You’re right about the ‘voluntary’ aspect, but I’ve made that point too in the text (# Proust and Freud):
“The remarkable aspect of Leone’s movies, is that a involuntary memory is made voluntary, by deliberately provoking it by means of an object.”
And I continue:
(…) the object has become a sort of Freudian fetish, only this time its function is not to provoke any sexual arousal, but to remind the user of the very moment that has become his raison d’être.” (…) “Harmonica can only preserve a minimum of coherence in the face of a childhood trauma through a form of personal madness, which translates in an identification with the harmonica: he plays when he’s supposed to talk, and talks when he’s supposed to play.”
In other words: Harmonica cannot live with the memory of the murder of his brother, but he cannot live without it either: revenge, killing the man who ruined his life, is all he can think of, it’s his raison d’être, his reason to be. It’s the harmonica (the sound, the feel of the instrument between his lips) that brings back the fatal moment, and it’s also the sound and feel of this harmonica that reminds him of his mission, therefore he deliberately uses it. In For a Few Dollars More the musical watche(es) have more or less the same function.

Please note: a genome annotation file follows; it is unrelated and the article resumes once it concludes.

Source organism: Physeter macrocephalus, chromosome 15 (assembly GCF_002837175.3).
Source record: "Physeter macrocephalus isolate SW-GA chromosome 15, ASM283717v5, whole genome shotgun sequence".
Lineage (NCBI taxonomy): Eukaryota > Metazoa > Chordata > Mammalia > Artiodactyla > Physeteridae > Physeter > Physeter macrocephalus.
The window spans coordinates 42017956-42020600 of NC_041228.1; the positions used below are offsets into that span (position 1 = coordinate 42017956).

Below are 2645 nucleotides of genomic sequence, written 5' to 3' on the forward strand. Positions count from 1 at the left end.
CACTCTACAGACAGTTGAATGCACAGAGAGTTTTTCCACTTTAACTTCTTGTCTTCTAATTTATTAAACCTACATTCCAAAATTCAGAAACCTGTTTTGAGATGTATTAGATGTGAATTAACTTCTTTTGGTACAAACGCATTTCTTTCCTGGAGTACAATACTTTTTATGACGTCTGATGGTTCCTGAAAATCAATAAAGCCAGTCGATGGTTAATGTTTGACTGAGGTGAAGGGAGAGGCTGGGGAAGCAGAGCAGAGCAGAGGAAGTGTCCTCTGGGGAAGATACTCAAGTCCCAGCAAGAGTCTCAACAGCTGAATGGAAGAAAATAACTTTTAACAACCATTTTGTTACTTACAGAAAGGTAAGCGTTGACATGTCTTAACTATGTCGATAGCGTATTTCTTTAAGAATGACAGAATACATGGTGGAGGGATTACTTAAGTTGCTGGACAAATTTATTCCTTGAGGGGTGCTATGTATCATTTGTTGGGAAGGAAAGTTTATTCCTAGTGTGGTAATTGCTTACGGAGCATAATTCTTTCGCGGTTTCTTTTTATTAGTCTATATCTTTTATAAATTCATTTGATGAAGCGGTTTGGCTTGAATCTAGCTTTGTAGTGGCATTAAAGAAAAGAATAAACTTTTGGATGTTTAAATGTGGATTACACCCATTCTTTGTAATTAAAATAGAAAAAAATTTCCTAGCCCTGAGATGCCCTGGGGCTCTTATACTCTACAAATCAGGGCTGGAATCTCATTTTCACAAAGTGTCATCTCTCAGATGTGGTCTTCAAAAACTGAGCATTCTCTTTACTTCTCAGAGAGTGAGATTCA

In relation to Proust this is new: in Proust’s novel, memories are involuntary. But that’s of course not the entire story, Proust’s associative style is very intricate. He started with the first part of the cycle and then immediately wrote the final part. All other parts (some 3000 pages) ‘grew’ organically by means of this associative style: one memory evoked another memory which evoked another memory which evoked etc. If you’d have a timeline of his novel, you’ll see the narrative jumping back and forth, from past to future back to present and again. Such a style would be far to complicated for a western movie, or a movie sec (but Leone came close in Once upon a Time in America; the style is also used, more or less, in recent films like Babel, Three Burials etc.). The only narrative style in world literature as intricate as Proust’s (in some aspects it goes even further), is Joyce’s stream of consciousness.